Terminated By Schneider

Topic 25614 | Page 10

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G-Town's Comment
member avatar

Bruce wrote:

Mark B: That is a great evaluation of this situation, and great insight into management mentality.

All of us inexperienced drivers need to make note of what Mark B. is telling us.

1) Companies know all newer drivers will and do make mistakes. 2) They want to help you correct your mistakes and keep you driving. 3) They will bend over backwards if you take ownership of your mistakes. 4) If you are called in because of any issue, have a vocabulary consisting of: "I'm sorry, I messed up and I want to learn how to avoid repeating this mistake." " I've thought about this and here's what I think I did wrong and what I can do to correct it." " I would welcome additional instruction."

Well done Bruce. I wouldn’t change any of what you wrote.

Mark B.'s Comment
member avatar

That's pretty much it, Bruce. Drivers are the only ones in the company that actually make the money. Everyone else is an expense. If you can't retain good drivers, you go out of business. We've all known plenty of bad managers, but it is very difficult to recruit good drivers, and there is real incentive to try and retain decent employees in trucking.

The entire O&T department were experienced drivers. We never made a decision to terminate a driver or a CDL trainee lightly because we all knew that for many people getting their CDL is a such life changing event. I saw drivers that had made some really bad decisions on the road get a second (sometimes a third) chance simply because of their humble attitudes in the aftermath. The ones that made excuses and blamed everyone else generally had a history of disrespectful behavior or complaints in their driver diaries, and they didn't last past the time it took to process the paperwork for dismissal.

CDL:

Commercial Driver's License (CDL)

A CDL is required to drive any of the following vehicles:

  • Any combination of vehicles with a gross combined weight rating (GCWR) of 26,001 or more pounds, providing the gross vehicle weight rating (GVWR) of the vehicle being towed is in excess of 10,000 pounds.
  • Any single vehicle with a GVWR of 26,001 or more pounds, or any such vehicle towing another not in excess of 10,000 pounds.
  • Any vehicle, regardless of size, designed to transport 16 or more persons, including the driver.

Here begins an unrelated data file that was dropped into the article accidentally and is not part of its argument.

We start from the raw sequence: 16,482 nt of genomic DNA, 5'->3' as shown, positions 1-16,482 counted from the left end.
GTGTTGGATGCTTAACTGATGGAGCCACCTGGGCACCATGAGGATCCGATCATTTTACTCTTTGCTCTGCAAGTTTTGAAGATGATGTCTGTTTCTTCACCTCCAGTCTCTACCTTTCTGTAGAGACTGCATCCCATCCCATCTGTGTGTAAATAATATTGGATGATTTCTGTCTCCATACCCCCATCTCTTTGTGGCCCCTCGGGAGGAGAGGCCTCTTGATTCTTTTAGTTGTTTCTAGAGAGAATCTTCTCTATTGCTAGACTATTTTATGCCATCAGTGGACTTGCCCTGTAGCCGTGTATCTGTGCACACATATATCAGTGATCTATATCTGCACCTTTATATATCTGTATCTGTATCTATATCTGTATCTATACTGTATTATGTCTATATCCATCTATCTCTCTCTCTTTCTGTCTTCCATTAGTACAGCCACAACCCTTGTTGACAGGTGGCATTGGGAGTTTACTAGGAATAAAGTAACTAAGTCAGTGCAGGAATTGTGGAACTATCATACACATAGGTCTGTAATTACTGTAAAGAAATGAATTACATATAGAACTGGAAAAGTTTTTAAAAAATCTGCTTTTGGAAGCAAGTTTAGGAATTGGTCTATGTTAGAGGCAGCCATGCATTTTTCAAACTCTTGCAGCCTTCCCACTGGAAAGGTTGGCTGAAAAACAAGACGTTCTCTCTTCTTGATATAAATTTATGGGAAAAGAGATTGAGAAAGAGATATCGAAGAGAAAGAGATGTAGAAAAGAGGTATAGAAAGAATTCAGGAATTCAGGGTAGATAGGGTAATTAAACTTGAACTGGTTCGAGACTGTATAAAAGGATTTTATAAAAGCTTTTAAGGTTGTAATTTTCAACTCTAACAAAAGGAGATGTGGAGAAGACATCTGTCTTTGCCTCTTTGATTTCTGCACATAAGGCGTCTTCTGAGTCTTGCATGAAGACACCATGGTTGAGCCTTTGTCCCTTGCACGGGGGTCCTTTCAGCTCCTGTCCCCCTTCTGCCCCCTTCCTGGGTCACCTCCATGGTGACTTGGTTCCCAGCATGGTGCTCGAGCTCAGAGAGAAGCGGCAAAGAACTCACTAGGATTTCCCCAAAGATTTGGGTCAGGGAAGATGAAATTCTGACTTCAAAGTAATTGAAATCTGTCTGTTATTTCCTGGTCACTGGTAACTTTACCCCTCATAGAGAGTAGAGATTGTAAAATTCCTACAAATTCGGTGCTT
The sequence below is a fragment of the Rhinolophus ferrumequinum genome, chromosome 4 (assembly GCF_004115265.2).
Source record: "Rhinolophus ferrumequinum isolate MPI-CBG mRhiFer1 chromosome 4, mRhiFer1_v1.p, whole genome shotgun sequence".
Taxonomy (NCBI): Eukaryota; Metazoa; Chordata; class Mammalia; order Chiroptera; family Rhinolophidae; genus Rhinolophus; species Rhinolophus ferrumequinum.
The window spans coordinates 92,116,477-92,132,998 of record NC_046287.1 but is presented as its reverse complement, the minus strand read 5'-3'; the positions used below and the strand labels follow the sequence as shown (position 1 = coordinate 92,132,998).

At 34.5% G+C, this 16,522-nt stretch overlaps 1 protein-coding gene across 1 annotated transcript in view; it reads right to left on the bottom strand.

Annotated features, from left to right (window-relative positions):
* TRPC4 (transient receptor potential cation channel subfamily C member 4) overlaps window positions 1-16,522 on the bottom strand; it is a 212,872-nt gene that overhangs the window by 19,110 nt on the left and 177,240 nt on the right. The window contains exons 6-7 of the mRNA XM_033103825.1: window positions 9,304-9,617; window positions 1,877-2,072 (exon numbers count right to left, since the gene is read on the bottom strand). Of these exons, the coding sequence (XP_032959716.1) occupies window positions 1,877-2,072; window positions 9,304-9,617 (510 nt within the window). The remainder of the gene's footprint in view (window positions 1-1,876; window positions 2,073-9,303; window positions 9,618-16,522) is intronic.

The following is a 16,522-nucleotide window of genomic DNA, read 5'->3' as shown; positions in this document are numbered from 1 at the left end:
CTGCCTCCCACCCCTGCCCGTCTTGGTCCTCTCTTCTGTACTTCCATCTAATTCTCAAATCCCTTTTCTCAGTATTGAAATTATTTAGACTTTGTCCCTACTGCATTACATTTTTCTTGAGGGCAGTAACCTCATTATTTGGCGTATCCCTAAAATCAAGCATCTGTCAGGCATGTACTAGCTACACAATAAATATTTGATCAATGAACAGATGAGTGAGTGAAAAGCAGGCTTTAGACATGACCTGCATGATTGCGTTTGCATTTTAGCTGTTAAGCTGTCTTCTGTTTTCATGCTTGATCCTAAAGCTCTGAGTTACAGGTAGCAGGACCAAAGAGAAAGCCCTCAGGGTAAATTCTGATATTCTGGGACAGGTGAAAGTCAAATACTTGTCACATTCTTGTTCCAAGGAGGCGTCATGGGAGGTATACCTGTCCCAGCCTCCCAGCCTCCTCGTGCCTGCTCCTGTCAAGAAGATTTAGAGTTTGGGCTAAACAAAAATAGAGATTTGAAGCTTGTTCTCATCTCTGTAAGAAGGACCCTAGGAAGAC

• Any vehicle required by federal regulations to be placarded while transporting hazardous materials.
Jrod's Comment
member avatar

2 Quick things...

1. Mark B - IDK if that is your truck or a default picture, but I am either really tired this morning or... I have not seen that Volvo model yet? It is a slick redesign. Honestly, one of the biggest aesthetic problems I have with Volvo is that cheap looking, non-symmetrical grill with the diagonal logo. Makes the whole truck look cheap and fragile. That new design almost takes my eyes away long enough to not have it bother me. (Which is great, because I otherwise really like Volvos, esp with Detroits)

2. Until you drive at least 6 months for a company, they lose money on you. Many places its almost a year before a company even breaks even on you. From cost of hire all the way to benefits, the cost of turnover PER DRIVER is $11,000 - $12,000. So if you get fired the company is not only parting ways with you, they are saying "It is worth the loss of over $10,000 to not have this driver work here anymore and replace him with an unknown driver who may or may stick around for a year and cost us another $11,000." This doesn't even include the training companies that have invested even more in a driver. Successful Mega Carriers and even successful smaller companies don't get to be called "successful" by throwing away profits and not taking termination very seriously.

That is the main reason these types of stories just don't make any sense to anyone who has been in the industry for a while, or anyone who has run a business. I mean - just think for a second. The OP here had the gall, the sheer arrogance, to come here and post complete BS to a group of successful career truckers, and industry professionals...about a major carrier that almost everyone is familiar with. He honestly thought he was going to pull the wool over the eyes of all these "Dumb Trucker's" because he is so much better and smarter. lol - he couldn't even manage to do his job, yet his ego still tells him he is better than you. I have watched a lot of Law & Order, NCIS, CSI but I don't think I'm going to join an attorney forum and make up a story about how "Major Law Firm X" just really screwed me even though I'm the most incredible Lawyer after less than 12 months of practicing. But the OP? He basically watched Big Trouble in Little China and figured he knew enough to fool the best and brightest truckers online.